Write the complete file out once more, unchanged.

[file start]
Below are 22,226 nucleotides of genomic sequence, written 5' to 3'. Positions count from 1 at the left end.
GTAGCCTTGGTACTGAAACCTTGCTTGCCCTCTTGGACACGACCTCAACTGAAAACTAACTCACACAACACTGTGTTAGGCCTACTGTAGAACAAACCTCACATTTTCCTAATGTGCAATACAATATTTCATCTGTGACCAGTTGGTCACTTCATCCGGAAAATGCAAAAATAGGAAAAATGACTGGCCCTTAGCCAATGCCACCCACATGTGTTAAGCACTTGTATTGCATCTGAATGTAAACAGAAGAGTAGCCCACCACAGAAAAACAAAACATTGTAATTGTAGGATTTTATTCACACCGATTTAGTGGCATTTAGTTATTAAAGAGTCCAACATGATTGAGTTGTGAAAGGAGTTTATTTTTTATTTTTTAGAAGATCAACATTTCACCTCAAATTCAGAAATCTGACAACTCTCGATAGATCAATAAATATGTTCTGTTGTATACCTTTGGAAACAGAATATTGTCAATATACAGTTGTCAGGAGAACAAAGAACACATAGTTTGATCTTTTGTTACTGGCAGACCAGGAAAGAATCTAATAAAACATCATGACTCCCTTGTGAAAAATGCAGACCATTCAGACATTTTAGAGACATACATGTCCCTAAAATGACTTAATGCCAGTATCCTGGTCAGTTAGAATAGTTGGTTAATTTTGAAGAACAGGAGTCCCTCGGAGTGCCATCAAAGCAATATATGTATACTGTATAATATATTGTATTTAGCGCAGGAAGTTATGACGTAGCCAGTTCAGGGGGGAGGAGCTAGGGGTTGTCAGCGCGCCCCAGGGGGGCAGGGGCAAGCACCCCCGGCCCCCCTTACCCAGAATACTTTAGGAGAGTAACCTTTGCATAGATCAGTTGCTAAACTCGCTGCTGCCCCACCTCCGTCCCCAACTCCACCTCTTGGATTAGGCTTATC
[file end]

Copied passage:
Below are 22,226 nucleotides of genomic sequence, written 5' to 3'. Positions count from 1 at the left end.
GTAGCCTTGGTACTGAAACCTTGCTTGCCCTCTTGGACACGACCTCAACTGAAAACTAACTCACACAACACTGTGTTAGGCCTACTGTAGAACAAACCTCACATTTTCCTAATGTGCAATACAATATTTCATCTGTGACCAGTTGGTCACTTCATCCGGAAAATGCAAAAATAGGAAAAATGACTGGCCCTTAGCCAATGCCACCCACATGTGTTAAGCACTTGTATTGCATCTGAATGTAAACAGAAGAGTAGCCCACCACAGAAAAACAAAACATTGTAATTGTAGGATTTTATTCACACCGATTTAGTGGCATTTAGTTATTAAAGAGTCCAACATGATTGAGTTGTGAAAGGAGTTTATTTTTTATTTTTTAGAAGATCAACATTTCACCTCAAATTCAGAAATCTGACAACTCTCGATAGATCAATAAATATGTTCTGTTGTATACCTTTGGAAACAGAATATTGTCAATATACAGTTGTCAGGAGAACAAAGAACACATAGTTTGATCTTTTGTTACTGGCAGACCAGGAAAGAATCTAATAAAACATCATGACTCCCTTGTGAAAAATGCAGACCATTCAGACATTTTAGAGACATACATGTCCCTAAAATGACTTAATGCCAGTATCCTGGTCAGTTAGAATAGTTGGTTAATTTTGAAGAACAGGAGTCCCTCGGAGTGCCATCAAAGCAATATATGTATACTGTATAATATATTGTATTTAGCGCAGGAAGTTATGACGTAGCCAGTTCAGGGGGGAGGAGCTAGGGGTTGTCAGCGCGCCCCAGGGGGGCAGGGGCAAGCACCCCCGGCCCCCCTTACCCAGAATACTTTAGGAGAGTAACCTTTGCATAGATCAGTTGCTAAACTCGCTGCTGCCCCACCTCCGTCCCCAACTCCACCTCTTGGATTAGGCTTATC